The terms upon which this loan was made were quite favorable to the lenders. It was to be refunded in installments running through ten years, the first payment to be made within six months after the loan was effected. The interest was so fixed that it amounted to nearly sixteen per centum per annum, and a lien was given upon the customs-revenues in guarantee for both principal and interest. As these revenues had already been mortgaged for the French debt, the contract necessarily [Page 685] received in some form an approval through the French legation, and duplicates of it were lodged in both the French and English legations. Moreover, the government engaged itself not to contract any other loan within the ten years without first giving the preference to Messrs. White, Hartmann & Co.

During the month of February it was claimed that the three million were not sufficient for the end in view, and finally that the lenders had not fairly kept to their engagements in the matter. And on the 10th of that month the Assembly authorized the government to contract a new loan of twelve millions of dollars, with which it might be enabled (1) to pay off the three millions recently borrowed of Messrs. White, Hartmann & Co.; (2) to liquidate entirely the French debt, which is now estimated at about eleven millions of francs(3) to pay all other debts of the country, amounting to about four millions of francs; and (4) to enter upon and complete numerous internal improvements.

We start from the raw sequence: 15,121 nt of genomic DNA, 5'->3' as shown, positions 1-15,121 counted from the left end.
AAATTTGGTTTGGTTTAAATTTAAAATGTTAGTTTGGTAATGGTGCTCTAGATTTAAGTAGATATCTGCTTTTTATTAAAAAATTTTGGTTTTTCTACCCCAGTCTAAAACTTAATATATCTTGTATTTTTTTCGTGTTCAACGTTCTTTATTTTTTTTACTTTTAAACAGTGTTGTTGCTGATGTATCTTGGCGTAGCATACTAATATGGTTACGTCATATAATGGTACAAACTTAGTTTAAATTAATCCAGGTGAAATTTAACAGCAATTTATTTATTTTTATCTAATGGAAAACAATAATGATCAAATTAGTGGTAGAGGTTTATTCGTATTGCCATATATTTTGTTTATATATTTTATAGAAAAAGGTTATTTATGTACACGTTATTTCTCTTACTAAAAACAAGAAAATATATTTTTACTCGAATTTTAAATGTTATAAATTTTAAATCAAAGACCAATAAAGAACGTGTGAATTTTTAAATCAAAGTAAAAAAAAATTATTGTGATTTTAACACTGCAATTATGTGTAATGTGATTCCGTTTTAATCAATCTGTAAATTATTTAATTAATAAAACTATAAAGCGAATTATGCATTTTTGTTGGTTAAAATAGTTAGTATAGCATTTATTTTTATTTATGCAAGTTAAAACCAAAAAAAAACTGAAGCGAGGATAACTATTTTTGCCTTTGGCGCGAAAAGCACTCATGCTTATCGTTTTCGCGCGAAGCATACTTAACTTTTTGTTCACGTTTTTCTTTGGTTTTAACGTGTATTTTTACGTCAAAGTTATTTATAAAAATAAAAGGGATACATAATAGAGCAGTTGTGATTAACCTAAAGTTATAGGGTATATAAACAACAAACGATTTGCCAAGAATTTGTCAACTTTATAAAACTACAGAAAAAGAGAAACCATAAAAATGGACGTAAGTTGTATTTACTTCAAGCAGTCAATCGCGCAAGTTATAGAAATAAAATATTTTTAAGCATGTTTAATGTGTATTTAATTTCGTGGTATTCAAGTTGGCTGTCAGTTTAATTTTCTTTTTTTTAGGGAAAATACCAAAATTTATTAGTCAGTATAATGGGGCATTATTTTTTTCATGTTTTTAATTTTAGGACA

On the 8th ultimo a contract was signed to effect this new loan, and three days later it was sanctioned by the Assembly, it had been agreed upon between the Executive and Messrs. Emile Pievers & Co., the later acting as agents of capitalists in Paris, My colleague, the French minister plenipotentiary, gave his concurrence to the contract as far as the provisions for the French debt were concerned. The terms agreed upon for this loan were thought to be more favorable than those of the former one. The principal is to be paid in ‘installments covering forty years, the first installment to be paid in 1882. The rate of interest is fourteen per centum per aunum, and the guarantee was the export duties. The government afterward asked that the guarantee be changed to forty-five per centum of the duties on imports. With this modification the contract has gone forward to the Paris capitalists by the hands of a special commissioner of the government.

This financial measure is justly regarded as an important one for this government, and the result of the negotiations of the government commission with the capitalists in Paris is looked for with interest.

I am, &c.,